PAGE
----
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 Rocks in a Jar

Ever since my “invest in people” nudge from the Lord referenced in “Walking My Mother Home,” I’ve paid more attention to those little nudges. Following that first nudge has led to dramatic changes in my life including my friendship with Rosa, Pedro’s mother, and my one-on-one investing in others who God puts on my path.

This is the story of a recent people investment that had profound results.

I was pleasantly surprised a few weeks ago when I got a call from Sandra, a new friend my husband and I met at a marriage workshop we recently attended in California. My surprise turned to sadness when I heard her brother had passed away. Sandra had dropped everything to fly to Washington State to see him before he died. On that short trip she hadn’t had time to meet with me, but would be back in town for the memorial service.

A few weeks passed and I was surprised to see that the memorial service was scheduled at the country club a mile from my house. Initially Sandra had hoped we would connect over a cup of coffee, but her time was filled with family obligations. That was perfectly understandable.

Regardless of that, I knew I would go to the memorial service. I didn’t know Sandra’s brother. I didn’t know her family. I barely knew her. Yet after an intensive weekend together in couples’ counseling sessions, we already had a heart connection. I didn’t consider not going.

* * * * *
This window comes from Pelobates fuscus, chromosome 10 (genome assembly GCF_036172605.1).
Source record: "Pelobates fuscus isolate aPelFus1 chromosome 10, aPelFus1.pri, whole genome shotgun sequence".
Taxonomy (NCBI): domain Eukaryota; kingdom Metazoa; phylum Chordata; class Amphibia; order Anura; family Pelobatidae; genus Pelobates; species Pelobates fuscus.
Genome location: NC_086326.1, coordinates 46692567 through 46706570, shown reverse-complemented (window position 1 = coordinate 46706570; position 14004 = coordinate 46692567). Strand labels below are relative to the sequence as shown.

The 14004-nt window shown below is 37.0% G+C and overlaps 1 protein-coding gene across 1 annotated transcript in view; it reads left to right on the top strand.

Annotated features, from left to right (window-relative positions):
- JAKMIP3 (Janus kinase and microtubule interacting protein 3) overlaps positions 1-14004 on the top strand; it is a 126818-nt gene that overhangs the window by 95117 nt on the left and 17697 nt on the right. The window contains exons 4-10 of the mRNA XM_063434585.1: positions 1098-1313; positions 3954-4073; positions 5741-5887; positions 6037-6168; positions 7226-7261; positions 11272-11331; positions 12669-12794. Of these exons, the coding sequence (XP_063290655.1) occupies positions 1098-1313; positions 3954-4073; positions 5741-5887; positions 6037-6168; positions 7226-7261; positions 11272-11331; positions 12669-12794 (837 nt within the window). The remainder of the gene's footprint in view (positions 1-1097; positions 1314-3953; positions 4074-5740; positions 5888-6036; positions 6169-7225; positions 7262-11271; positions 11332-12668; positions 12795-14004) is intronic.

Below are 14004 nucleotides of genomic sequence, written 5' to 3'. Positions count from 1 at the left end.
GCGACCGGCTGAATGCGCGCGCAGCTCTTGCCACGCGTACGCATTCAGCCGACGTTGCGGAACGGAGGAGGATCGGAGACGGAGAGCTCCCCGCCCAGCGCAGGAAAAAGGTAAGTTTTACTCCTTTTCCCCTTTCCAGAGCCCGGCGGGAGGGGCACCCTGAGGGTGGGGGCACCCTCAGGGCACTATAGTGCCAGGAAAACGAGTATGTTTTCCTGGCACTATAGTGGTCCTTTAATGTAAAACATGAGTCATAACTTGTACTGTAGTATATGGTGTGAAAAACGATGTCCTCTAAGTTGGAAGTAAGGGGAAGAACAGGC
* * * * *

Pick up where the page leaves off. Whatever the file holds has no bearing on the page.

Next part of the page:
After hugs on my arrival, she seated me next to a relative and bravely took her position up front with the immediate family. As the service started, I felt a nudge to record the proceedings. That isn’t totally out of character for me. My digital recorder is an indispensable tool for my writing. I didn’t really give it a second thought.

Family members read letters filled with sweet stories and memories of Sandra’s brother. The chaplain shared a story (author unknown) about sand, pebbles and rocks filling up a jar. The point of the metaphor was that the rocks are the important things in our lives—the people and things we can’t replace—and that we should make them a priority. If we fill our lives (the jar) with the unimportant things in life (the sand and pebbles) we won’t have room for the rocks. It was a fitting reflection to end the service.

When Sandra and I connected after the service, she mentioned how disappointed she was that her elderly mother couldn’t attend the service. She so wanted to have the service recorded but there were family objections to that.

“Really? That’s so sad,” I said. I felt goosebumps as I remembered I had recorded the service. I confessed my transgression to her. She was thrilled and started to cry. Sandra proceeded to tell me how anxious she had been about that for the past few weeks. My recording was answered prayer for her. It was a kiss from above and a reminder of God’s amazing love for us.

Sandra and I stole some time together on the deck of the clubhouse overlooking the golf course, basking in the warmth of the sun. We caught up on our lives, prayed for each other and reflected on how perfectly God had filled our jars on that very day with what was truly important—time together and the simple gift of following a nudge to invest in people.

What are you filling your jar with?

~ Ardis A. Nelson